Sun launches 64-bit x86 servers and workstations


Sun launched its 64-bit x86 servers in India this week (Mumbai and Bangalore).

None other than its CTO John Fowler, an IT veteran of fame was in India for the launch.

I had the fortune of not only listening to John, but the honor of John showing me the inner details of Sun Fire 4100 and 2100 servers; interestingly, the “hand” of Andy Bechtolshiem the “designer par excellence” was there to see – an absolute “clean” layout with redundant “hot swap” features for fan, power, disk etc., built into a box that is deceptively small. The 2100 box has a price point that would let many jaws drop – $ 745 for an entry level server!

Andy Bechtolshiem was the man behind the Sun Workstations of the 80’s; many of us fondly remember the neatly engineered Sun workstations (I had one (Sun 3/60) for six years on my table that was a delight to use). With Andy back in Sun, we expect a renewed energy and output from Sun; even the approach is similar; way back then Sun built its workstations around Motorola processors and BSD; they are now doing it with AMD Opteron processors (dual core and single core) and multiple O/S (Solaris, Linux and Windows). In the process, they have a server that runs faster, cheaper, and more importantly, cooler (less heat means less cost too, particularly in hot countries like India that imports most of its oil when prices are soaring like mad)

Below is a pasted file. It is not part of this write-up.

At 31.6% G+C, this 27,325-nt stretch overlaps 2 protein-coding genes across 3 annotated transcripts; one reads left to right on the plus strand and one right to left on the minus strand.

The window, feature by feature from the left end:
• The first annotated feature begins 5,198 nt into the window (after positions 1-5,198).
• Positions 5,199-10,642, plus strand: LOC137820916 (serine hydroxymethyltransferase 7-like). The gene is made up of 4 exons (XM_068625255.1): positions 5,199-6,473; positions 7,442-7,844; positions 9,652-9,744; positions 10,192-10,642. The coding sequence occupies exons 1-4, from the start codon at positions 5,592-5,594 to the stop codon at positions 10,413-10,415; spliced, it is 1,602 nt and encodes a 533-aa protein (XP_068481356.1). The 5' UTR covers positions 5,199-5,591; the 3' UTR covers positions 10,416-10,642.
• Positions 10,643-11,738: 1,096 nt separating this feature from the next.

This announcement will be music to the ears of the enterprise computing users, particularly those in the SME sector.

With ERP running for years, the databases need 64-bit addressability; with analytics becoming a necessity for CRM applications, enterprise users too need high performance computing. These users need O/S that they are more familiar with (Windows & Linux); by not insisting on Solaris (that is perceived by enterprise users as good but “difficult”), Sun has taken an “inclusive” approach; by offering a server that betters even the world’s fastest selling servers from HP, the Sun offer will be attractive to the “cost conscious” enterprise computing users; the “legacy” protection that the shift from 32-bit to 64-bit offers (thanks to x86), is a big “comforter” for enterprise users; with the simplicity of management (that one is used to with Sun servers), it could be a “killer” server product; of course, only time will tell!

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